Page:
For many years, DIY'ers have found creative ways to reuse PVC pipes for urban farming, musical instruments, football posts and much more.

Urban farming

Urban gardens are often expensive and resource intensive when using plant containers of steel, concrete or terracotta. Reusing plastic building waste such as PVC pipes saves money and resources. By reusing discarded products, production of new plant containers are avoided, which helps to mitigate climate change.

Garden to Connect brings plants and people together

Why not reuse offcuts and other PVC pipe waste for urban gardening? This is exactly what is being done in Garden to Connect, a VinylPlus®-supported project that started at a small scale in Aarhus, Denmark in 2015. Since then, the project has expanded nationally and internationally. Currently, Garden to Connect Rwanda is running successfully in the nation’s capital Kigali. Garden to Connect was selected to be part of the European Commission's New European Bauhaus Festival in Bruxelles, 2022.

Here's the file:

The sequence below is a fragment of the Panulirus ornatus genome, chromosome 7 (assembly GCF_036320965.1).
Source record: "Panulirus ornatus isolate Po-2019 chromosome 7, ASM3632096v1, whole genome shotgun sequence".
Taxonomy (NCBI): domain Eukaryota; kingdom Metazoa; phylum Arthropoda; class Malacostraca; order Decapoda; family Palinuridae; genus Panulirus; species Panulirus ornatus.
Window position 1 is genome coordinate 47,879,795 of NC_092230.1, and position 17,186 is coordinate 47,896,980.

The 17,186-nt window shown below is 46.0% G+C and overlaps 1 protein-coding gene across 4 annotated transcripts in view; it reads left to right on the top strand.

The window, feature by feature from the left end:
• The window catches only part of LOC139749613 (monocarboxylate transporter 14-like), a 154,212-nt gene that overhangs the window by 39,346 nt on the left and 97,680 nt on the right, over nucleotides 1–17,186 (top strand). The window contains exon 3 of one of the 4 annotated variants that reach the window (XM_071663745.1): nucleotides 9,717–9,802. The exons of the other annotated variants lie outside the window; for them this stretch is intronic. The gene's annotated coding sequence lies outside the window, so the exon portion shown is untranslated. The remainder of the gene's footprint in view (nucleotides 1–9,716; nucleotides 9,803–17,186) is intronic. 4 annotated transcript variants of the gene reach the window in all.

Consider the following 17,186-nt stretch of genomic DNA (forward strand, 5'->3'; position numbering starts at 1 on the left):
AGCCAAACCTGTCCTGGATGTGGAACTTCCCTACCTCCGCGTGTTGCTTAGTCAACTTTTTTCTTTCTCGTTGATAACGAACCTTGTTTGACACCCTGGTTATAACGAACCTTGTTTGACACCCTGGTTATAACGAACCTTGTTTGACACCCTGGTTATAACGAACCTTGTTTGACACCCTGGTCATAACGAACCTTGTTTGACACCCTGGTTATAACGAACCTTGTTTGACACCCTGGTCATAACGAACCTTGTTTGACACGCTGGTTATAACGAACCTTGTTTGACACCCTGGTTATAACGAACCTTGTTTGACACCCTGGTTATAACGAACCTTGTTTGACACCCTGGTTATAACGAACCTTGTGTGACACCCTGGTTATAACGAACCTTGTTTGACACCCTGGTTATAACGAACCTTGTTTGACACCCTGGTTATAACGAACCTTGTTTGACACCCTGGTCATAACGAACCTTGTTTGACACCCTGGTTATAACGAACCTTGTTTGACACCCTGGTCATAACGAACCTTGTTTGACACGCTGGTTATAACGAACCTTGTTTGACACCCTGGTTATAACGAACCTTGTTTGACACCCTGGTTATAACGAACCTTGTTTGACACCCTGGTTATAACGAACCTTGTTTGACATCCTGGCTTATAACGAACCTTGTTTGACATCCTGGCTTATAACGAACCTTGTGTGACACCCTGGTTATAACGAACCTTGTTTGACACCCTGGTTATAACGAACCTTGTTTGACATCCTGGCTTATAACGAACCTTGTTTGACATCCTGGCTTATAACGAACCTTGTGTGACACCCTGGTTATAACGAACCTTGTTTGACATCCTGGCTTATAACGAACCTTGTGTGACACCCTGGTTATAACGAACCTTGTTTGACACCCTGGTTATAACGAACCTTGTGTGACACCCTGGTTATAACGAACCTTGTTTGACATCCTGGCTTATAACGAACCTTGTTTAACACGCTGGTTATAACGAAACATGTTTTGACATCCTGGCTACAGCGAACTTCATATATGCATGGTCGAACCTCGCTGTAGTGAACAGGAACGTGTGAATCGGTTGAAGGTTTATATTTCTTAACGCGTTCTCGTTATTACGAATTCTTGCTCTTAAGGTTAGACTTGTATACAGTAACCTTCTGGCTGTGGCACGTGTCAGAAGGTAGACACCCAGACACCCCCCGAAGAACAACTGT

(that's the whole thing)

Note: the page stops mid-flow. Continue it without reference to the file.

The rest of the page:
Musical instruments

PVC pipes can not only transport drinking water and soil and waste water for many years. Creative souls reuse PVC pipes for musical instruments such as violins, pan flutes, overtone flutes, whistles and xylophones. One of the most prolific PVC pipe musicians is French artist Nicolas Bras, who has built many different instruments. Take a look at his extensive YouTube channel.

Old PVC pipes are turned into violins and cellos

Traditional violins and cellos made from wood are very expensive. In Brazil, luthiers are turning PVC pipes into affordable violins and cellos for dozens of young musicians. The PVC violins and cellos cost around 1/3 of a traditional instrument.


Using end-of-life PVC pipes, a project by London South Bank University has created low-cost roofing called Tectum. The roof insulates and collects rainwater. For housing, farms and factories, the roofing is made by cutting pipes into half-moons to resemble the shape of tile roofs.